Brexit: Johnson vows to press on despite defeat over deal delay
Boris Johnson has said he will press on "undaunted" with Brexit on 31 October, despite losing a crunch Commons vote.
The PM must now ask the EU for an extension to that deadline after MPs backed an amendment aimed at ruling out a no-deal Brexit, by 322 votes to 306.
Mr Johnson has told EU Council President Donald Tusk that he will now send a letter seeking the delay.
Under the terms of the so-called Benn Act, passed last month by MPs, he has until 2300 BST on Saturday to send it.
Having spoken to Mr Johnson at 1915 BST, EU Council President Donald Tusk tweeted that he was "waiting for the letter".
An EU source said that once Mr Tusk received the letter, he would start consulting EU leaders on how to react - which may take a few days, BBC Brussels reporter Adam Fleming reported.
Mr Johnson has vowed to bring in legislation on Monday to implement the deal he struck with Brussels this week.
MPs could also be given another vote on the deal then, if Commons Speaker John Bercow allows it.
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The Commons defeat is a major setback for the PM, who has repeatedly insisted that the UK will leave at the end of the month come what may.
Mr Johnson told the Commons he was not "daunted or dismayed" by the defeat and remained committed to taking Britain out by the end of the month on the basis of his "excellent deal".
In a letter to MPs and peers on Saturday evening, he warned the EU could reject "Parliament's request for further delay".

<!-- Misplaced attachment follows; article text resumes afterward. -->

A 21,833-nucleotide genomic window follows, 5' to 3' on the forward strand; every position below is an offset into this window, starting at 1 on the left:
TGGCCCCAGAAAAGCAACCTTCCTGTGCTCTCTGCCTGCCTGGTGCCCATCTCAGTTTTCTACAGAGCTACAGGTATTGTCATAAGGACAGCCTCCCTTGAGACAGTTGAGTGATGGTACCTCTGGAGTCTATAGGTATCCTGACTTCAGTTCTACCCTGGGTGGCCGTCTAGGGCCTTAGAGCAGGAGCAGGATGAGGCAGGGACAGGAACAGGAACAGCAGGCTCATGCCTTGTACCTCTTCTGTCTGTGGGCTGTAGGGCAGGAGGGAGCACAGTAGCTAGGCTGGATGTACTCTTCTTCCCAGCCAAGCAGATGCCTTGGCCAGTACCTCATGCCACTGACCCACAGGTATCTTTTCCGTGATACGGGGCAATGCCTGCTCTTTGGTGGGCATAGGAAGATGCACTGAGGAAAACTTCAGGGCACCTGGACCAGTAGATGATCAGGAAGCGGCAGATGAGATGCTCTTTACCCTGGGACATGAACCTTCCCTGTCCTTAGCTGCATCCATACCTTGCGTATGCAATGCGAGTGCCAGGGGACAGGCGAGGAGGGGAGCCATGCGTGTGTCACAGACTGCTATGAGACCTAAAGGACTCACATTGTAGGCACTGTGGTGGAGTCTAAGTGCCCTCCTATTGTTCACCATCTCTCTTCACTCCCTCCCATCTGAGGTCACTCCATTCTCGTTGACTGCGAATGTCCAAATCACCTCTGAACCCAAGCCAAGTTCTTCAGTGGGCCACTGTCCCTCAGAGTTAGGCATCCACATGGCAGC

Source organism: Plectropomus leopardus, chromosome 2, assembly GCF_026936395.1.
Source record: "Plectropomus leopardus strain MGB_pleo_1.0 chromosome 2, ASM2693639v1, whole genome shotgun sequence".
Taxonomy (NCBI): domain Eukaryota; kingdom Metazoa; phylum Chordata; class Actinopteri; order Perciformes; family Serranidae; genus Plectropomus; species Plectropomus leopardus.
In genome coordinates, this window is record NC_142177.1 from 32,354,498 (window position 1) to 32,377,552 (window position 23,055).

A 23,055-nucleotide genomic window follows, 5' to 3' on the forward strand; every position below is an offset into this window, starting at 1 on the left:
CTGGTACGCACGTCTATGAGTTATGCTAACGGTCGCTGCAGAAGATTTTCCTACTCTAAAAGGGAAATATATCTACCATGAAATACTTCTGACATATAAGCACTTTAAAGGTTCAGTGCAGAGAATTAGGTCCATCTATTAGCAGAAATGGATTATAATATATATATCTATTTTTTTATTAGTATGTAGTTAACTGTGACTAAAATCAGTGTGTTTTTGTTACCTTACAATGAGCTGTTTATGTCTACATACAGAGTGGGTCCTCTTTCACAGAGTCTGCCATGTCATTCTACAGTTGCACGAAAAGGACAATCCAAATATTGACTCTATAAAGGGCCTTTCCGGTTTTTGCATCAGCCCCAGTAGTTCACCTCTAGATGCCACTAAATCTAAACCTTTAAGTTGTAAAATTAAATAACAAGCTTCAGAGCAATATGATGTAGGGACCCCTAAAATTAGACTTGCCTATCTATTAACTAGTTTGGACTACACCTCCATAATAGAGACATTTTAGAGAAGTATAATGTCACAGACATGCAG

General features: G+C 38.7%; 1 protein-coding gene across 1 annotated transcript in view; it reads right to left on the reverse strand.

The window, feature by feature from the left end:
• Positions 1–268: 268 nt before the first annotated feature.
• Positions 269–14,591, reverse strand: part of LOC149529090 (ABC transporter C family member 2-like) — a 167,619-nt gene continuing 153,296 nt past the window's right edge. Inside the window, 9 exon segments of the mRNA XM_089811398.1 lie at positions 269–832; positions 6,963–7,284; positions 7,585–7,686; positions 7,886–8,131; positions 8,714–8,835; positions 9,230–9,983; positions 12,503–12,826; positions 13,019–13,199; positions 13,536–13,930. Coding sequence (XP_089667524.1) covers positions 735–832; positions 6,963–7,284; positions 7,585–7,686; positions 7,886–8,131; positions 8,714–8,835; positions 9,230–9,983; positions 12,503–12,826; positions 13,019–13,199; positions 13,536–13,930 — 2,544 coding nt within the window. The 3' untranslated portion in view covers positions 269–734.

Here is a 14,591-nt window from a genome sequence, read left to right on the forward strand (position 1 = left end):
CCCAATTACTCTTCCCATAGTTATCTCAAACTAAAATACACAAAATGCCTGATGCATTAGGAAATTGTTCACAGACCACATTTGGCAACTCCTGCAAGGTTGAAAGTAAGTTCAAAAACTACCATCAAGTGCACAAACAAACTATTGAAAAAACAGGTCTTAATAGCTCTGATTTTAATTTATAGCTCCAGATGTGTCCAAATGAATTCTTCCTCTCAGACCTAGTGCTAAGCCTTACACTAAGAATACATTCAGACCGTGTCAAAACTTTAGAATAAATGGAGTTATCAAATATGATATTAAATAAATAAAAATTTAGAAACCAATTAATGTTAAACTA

He wrote: "It is quite possible that our friends in the European Union will reject Parliament's request for further delay (or not take a decision quickly)."
He added that it was to his "great regret" that MPs had voted for more delay, and that he "will not negotiate a delay".
"I will tell the EU what I have told the British public for my 88 days as prime minister: further delay is not a solution," he said.
But Labour leader Jeremy Corbyn said: "The prime minister must now comply with the law. He can no longer use the threat of a no-deal crash out to blackmail members to support his sell-out deal."
And the SNP's leader at Westminster, Ian Blackford, said that if Mr Johnson acted as if he was "above the law", he would find himself in court.
Downing Street refused to offer any explanation as to why the prime minister did not consider he was obliged to negotiate a fresh extension.
The EU said it was up to the UK to "inform it of the next steps".
French President Emmanuel Macron spoke to Mr Johnson by phone after his Commons defeat, telling him a delay to Brexit "would be in no one's interest," according to a French official.
MPs had been geared up for a make-or-break vote on Mr Johnson's Brexit deal on the first Saturday sitting of Parliament since the Falklands War 37 years ago.
But in the end there was no vote on whether to back the deal or not.
MPs voted for an amendment tabled by former Conservative MP Sir Oliver Letwin, withholding approval of the deal until the legislation to implement it is in place.